Metallic photos of the sun by renowned photographer Greg Piepol bring together the best of art and science. Buy one or a whole set. They make a stellar gift.
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ASTEROID OCCULTATION: On July 3rd at 11:05:30 p.m. EDT, a 10th magnitude star in Virgo will disappear. It'll be right back. Asteroid 52 Europa will pass in front of TYC 0292-00339-1, blotting it out for only 17.9 seconds in an eclipse visible across a wide strip of North America. Measurements of the eclipse could reveal the shape of the asteroid, the seventh largest in the asteroid belt. NASA is hosting a live chat and webcast to cover the event: Tune in here.
NLCs INVADE THE USA: On July 1st and 2nd, a bank of rippling electric-blue noctilucent clouds spilled across the Canadian border into the lower United States. In doing so, the clouds made their farthest excursion of the year away from the Arctic, their usual environment. "These were the most brilliant NLCs I have ever witnessed!" reports Steven Rosenow, who sends this picture from Washington state:
"I took my camera to a spot along Washington's Hood Canal for a panoramic view," says Rosenow. "It was a visually stunning display that stretched as far as the eye could see." NLC reports are also coming in from Oregon, Montana, North and South Dakota, and Minnesota, and in Europe as far south as France. (Update: There has also been a potential sighting in Kansas.)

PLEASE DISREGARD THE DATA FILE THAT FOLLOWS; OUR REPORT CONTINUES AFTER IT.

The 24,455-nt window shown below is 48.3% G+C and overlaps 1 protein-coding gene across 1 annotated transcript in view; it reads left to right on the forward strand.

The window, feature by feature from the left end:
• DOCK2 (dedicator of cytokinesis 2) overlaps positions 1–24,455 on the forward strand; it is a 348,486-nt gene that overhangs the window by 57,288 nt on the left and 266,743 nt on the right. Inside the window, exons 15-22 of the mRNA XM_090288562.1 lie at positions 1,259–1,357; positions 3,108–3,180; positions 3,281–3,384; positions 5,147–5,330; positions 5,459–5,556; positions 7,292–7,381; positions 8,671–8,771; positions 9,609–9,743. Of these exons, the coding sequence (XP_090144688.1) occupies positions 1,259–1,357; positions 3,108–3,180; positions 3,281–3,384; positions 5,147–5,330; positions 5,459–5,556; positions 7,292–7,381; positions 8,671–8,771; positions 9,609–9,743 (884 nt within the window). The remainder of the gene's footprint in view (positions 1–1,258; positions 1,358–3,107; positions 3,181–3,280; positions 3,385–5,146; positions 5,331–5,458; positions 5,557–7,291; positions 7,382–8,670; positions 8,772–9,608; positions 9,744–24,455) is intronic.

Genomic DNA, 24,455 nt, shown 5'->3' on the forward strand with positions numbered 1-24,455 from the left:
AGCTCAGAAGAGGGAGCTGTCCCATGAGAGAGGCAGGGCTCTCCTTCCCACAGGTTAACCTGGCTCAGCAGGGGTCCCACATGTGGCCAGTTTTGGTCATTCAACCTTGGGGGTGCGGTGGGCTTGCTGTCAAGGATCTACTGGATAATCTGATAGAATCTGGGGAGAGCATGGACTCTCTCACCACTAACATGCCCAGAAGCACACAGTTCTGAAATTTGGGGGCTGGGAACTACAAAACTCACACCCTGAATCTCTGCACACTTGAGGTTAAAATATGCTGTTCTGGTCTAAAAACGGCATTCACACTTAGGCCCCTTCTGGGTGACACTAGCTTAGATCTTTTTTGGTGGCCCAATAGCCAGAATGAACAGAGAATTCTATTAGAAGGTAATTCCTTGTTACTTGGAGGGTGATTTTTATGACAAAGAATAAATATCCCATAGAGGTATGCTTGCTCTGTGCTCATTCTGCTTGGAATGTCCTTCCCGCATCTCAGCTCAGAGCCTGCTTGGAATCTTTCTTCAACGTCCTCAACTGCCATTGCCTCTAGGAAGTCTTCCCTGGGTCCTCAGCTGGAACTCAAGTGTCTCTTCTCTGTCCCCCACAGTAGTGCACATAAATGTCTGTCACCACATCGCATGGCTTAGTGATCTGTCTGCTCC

Back in the 19th century, these mysterious clouds were confined to polar regions. In recent years, however, NLCs have spread toward the equator, appearing in places such as Utah, Colorado, and perhaps even Virginia. Is this a sign of climate change? Some researchers think so. Sky watchers at all latitudes are encouraged to be alert for electric blue just after sunset or before sunrise; observing tips may be found in the 2011 NLC gallery.
UPDATED: 2011 Noctilucent Cloud Gallery
[previous years: 2003, 2004, 2005, 2006, 2007, 2008, 2009]
REMOTE ECLIPSE SEEN FROM SPACE: Last week, Spaceweather.com offered a whimsical $50 reward to anyone who photographed the partial solar eclipse of July 1st. Visible only from a remote patch of ocean off the coast of Antarctica, the celestial event would likely be seen by no one at all. Nevertheless, the eclipse was photographed. High above Earth, Europe's Proba-2 satellite took this picture of the Moon taking a bite out of the sun:
Launched in November 2009, Proba-2 is a small satellite, about a cubic meter in volume, packed with experimental technologies being tested for future space missions. Proba-2 also contains four sensors for regular monitoring of solar activity. One of the them, the SWAP ultraviolet telescope, recorded the eclipse. This isn't the first time Proba-2 has filmed an eclipse: see also Jan. 15, 2010.
Members of the Proba-2 solar science team at the Royal Observatory of Belgium may collect their $50 prize by emailing the webmaster.
June 2011 Aurora Gallery
[Aurora alerts: text, voice] [previous Junes: 2010, 2008, 2001]
June 15th Lunar Eclipse Gallery